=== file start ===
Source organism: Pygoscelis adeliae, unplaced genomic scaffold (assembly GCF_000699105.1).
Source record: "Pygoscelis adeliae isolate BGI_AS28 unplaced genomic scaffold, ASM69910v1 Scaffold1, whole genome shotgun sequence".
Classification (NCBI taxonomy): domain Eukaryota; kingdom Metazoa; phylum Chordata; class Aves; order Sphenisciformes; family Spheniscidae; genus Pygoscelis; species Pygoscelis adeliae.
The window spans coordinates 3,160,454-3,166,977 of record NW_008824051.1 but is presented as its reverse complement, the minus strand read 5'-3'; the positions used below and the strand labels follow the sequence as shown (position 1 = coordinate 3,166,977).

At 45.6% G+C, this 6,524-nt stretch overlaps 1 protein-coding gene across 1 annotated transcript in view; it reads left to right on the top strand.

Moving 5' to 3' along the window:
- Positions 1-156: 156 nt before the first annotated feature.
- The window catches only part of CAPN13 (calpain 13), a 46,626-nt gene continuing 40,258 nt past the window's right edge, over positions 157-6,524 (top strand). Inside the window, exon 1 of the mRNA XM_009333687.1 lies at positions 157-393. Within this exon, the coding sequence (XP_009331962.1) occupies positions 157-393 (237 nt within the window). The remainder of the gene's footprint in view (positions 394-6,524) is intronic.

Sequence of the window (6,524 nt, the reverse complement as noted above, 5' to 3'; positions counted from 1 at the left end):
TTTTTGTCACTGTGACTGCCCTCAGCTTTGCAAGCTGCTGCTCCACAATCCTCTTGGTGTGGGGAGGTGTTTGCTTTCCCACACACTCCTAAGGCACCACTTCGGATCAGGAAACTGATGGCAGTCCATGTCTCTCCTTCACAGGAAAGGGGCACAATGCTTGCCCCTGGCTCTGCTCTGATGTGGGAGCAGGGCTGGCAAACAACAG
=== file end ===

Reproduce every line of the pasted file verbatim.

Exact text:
Source organism: Pygoscelis adeliae, unplaced genomic scaffold (assembly GCF_000699105.1).
Source record: "Pygoscelis adeliae isolate BGI_AS28 unplaced genomic scaffold, ASM69910v1 Scaffold1, whole genome shotgun sequence".
Classification (NCBI taxonomy): domain Eukaryota; kingdom Metazoa; phylum Chordata; class Aves; order Sphenisciformes; family Spheniscidae; genus Pygoscelis; species Pygoscelis adeliae.
The window spans coordinates 3,160,454-3,166,977 of record NW_008824051.1 but is presented as its reverse complement, the minus strand read 5'-3'; the positions used below and the strand labels follow the sequence as shown (position 1 = coordinate 3,166,977).

At 45.6% G+C, this 6,524-nt stretch overlaps 1 protein-coding gene across 1 annotated transcript in view; it reads left to right on the top strand.

Moving 5' to 3' along the window:
- Positions 1-156: 156 nt before the first annotated feature.
- The window catches only part of CAPN13 (calpain 13), a 46,626-nt gene continuing 40,258 nt past the window's right edge, over positions 157-6,524 (top strand). Inside the window, exon 1 of the mRNA XM_009333687.1 lies at positions 157-393. Within this exon, the coding sequence (XP_009331962.1) occupies positions 157-393 (237 nt within the window). The remainder of the gene's footprint in view (positions 394-6,524) is intronic.

Sequence of the window (6,524 nt, the reverse complement as noted above, 5' to 3'; positions counted from 1 at the left end):
TTTTTGTCACTGTGACTGCCCTCAGCTTTGCAAGCTGCTGCTCCACAATCCTCTTGGTGTGGGGAGGTGTTTGCTTTCCCACACACTCCTAAGGCACCACTTCGGATCAGGAAACTGATGGCAGTCCATGTCTCTCCTTCACAGGAAAGGGGCACAATGCTTGCCCCTGGCTCTGCTCTGATGTGGGAGCAGGGCTGGCAAACAACAG